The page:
Cosmic timeline 08


Simulation of a super-symmetry event (showing leptons and missing transverse energy), with a Higgs particle decaying to two Z particles and to four muons in the full Compact Muon Solenoid detector. The Compact Muon Solenoid (CMS) experiment is one of two large general-purpose particle physics detectors built on the proton-proton Large Hadron Collider (LHC) at CERN in Switzerland and France.

The Lepton Epoch
The lepton epoch is defined as the time between 1 second and 10 seconds after the Big Bang. The majority of hadrons and anti-hadrons annihilate each other at the end of the hadron epoch, leaving leptons and anti-leptons dominating the mass of the universe.

What is a lepton?
Leptons are a family of elementary particles, alongside quarks and gauge bosons. The name lepton comes from the Greek λεπτός or leptos, meaning thin, and was first used by physicist Léon Rosenfeld in 1948. So the name implies that all the leptons are of small mass. The first lepton identified was the electron, discovered by J.J. Thomson and his team of British physicists in 1897. Then in 1930, Wolfgang Pauli postulated the electron neutrino. Before the muon was discovered by Carl D. Anderson in 1936, the electron neutrino was simply known as the neutrino, as it was not yet known that neutrinos came in different flavours (or different “generations”). Then the tauon was first detected in a series of experiments between 1974 and 1977 by Martin Lewis Perl. Like quarks, leptons are fermions and are subject to the electromagnetic force, the gravitational force, and weak interaction, but unlike quarks, leptons do not participate in the strong interaction.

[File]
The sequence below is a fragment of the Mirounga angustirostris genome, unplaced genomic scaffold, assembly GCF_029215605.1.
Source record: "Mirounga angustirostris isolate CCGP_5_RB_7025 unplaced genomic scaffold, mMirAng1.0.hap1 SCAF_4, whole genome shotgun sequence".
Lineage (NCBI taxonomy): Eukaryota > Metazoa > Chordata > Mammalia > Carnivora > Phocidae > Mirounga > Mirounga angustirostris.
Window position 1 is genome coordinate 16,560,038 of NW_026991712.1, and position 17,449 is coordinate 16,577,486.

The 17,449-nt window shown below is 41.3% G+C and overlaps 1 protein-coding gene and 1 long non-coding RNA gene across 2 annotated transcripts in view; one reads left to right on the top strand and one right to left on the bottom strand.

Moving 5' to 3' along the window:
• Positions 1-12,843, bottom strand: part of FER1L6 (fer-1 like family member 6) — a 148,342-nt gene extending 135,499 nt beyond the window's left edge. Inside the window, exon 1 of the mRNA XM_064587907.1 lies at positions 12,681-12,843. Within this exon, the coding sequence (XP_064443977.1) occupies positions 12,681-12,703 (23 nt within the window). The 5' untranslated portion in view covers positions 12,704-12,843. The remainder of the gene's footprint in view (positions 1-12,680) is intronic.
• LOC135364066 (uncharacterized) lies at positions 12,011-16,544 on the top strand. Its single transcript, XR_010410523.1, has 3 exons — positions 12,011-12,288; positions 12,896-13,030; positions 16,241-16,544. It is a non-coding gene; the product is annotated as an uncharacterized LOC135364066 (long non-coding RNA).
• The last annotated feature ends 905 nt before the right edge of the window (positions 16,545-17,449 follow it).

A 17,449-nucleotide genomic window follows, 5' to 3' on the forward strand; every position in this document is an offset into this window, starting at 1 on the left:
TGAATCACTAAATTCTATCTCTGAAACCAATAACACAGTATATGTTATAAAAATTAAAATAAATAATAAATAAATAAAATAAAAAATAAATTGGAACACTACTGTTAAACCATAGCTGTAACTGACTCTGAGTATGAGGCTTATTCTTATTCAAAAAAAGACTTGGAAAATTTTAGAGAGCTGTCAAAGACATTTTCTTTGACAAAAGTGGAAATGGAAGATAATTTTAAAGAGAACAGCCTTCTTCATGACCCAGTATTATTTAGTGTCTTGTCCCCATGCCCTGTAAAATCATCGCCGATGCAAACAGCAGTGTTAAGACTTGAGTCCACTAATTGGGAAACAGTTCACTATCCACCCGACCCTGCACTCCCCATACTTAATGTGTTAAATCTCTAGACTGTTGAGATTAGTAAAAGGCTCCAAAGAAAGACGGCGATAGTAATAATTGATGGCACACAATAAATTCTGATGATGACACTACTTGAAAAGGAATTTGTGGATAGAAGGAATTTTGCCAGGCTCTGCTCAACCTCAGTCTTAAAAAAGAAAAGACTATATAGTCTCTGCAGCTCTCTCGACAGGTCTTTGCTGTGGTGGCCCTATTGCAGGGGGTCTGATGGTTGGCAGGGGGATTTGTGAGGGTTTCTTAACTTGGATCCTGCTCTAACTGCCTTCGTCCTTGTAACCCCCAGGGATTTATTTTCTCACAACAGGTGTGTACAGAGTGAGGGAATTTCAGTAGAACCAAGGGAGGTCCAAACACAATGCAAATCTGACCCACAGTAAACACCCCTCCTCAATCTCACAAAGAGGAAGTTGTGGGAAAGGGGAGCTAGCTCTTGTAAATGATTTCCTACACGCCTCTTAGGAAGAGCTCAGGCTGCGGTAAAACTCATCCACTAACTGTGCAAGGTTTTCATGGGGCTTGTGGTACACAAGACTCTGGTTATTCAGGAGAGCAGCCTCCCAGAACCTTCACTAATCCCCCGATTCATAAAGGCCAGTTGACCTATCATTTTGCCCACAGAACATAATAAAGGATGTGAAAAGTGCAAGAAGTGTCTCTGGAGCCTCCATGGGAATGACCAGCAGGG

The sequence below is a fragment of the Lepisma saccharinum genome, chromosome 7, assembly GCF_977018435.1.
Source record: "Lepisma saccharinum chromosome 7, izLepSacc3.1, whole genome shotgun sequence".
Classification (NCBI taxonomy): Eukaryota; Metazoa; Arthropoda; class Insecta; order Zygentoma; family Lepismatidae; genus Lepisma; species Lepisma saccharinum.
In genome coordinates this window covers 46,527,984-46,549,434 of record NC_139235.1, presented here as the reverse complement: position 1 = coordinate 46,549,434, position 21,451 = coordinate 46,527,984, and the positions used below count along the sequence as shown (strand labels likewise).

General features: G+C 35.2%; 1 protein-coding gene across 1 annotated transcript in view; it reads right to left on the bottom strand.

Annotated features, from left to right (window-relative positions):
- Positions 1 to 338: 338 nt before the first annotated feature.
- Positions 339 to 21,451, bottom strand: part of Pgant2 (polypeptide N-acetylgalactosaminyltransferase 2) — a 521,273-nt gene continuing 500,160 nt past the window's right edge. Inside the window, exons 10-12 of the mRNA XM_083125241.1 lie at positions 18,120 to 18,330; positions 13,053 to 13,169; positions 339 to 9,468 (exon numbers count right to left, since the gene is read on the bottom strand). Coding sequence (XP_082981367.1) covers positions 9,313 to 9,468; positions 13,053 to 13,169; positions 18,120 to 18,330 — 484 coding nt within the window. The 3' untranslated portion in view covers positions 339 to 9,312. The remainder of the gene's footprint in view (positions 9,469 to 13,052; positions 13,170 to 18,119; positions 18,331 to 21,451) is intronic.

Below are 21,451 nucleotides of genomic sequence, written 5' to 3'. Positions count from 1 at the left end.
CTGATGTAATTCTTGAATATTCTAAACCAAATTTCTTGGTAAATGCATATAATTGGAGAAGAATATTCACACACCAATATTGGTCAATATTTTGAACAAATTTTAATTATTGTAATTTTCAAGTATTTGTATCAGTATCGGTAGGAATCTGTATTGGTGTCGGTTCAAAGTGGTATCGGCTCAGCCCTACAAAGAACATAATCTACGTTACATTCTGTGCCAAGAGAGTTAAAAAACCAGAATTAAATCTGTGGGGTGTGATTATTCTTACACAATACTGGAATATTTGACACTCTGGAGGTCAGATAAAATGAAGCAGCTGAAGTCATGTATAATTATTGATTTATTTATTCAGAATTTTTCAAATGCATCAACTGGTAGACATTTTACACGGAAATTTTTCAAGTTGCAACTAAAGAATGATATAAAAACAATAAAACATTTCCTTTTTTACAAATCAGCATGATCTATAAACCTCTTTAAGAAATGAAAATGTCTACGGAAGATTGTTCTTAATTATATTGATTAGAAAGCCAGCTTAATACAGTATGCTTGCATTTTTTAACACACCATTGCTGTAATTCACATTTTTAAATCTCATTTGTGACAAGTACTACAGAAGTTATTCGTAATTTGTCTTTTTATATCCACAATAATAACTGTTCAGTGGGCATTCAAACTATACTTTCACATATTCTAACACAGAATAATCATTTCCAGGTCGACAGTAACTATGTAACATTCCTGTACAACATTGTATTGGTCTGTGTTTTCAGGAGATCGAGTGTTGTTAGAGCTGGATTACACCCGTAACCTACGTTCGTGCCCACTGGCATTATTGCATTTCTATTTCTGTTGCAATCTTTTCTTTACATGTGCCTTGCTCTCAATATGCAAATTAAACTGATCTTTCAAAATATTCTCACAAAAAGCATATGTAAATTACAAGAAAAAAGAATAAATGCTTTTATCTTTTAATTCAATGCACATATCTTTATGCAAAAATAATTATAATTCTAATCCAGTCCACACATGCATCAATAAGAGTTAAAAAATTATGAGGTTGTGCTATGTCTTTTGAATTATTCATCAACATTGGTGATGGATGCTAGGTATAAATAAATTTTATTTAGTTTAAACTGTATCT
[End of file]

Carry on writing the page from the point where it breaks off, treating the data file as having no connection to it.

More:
Approximately 10 seconds after the Big Bang the temperature of the universe falls to the point where new lepton/anti-lepton pairs are no longer created and most leptons and anti-leptons are eliminated in annihilation reactions, leaving a small residue of leptons.

So far our timeline pages have covered only the first 10 seconds of the Big Bang theory of the origins of our universe, but from this point the timeline of subsequent epochs begins to stretch for hundreds of thousands of years.

Leave a Reply

Fill in your details below or click an icon to log in:

WordPress.com Logo

You are commenting using your WordPress.com account. Log Out / Change )

Twitter picture

You are commenting using your Twitter account. Log Out / Change )

Facebook photo

You are commenting using your Facebook account. Log Out / Change )

Google+ photo

You are commenting using your Google+ account. Log Out / Change )

Connecting to %s

%d bloggers like this: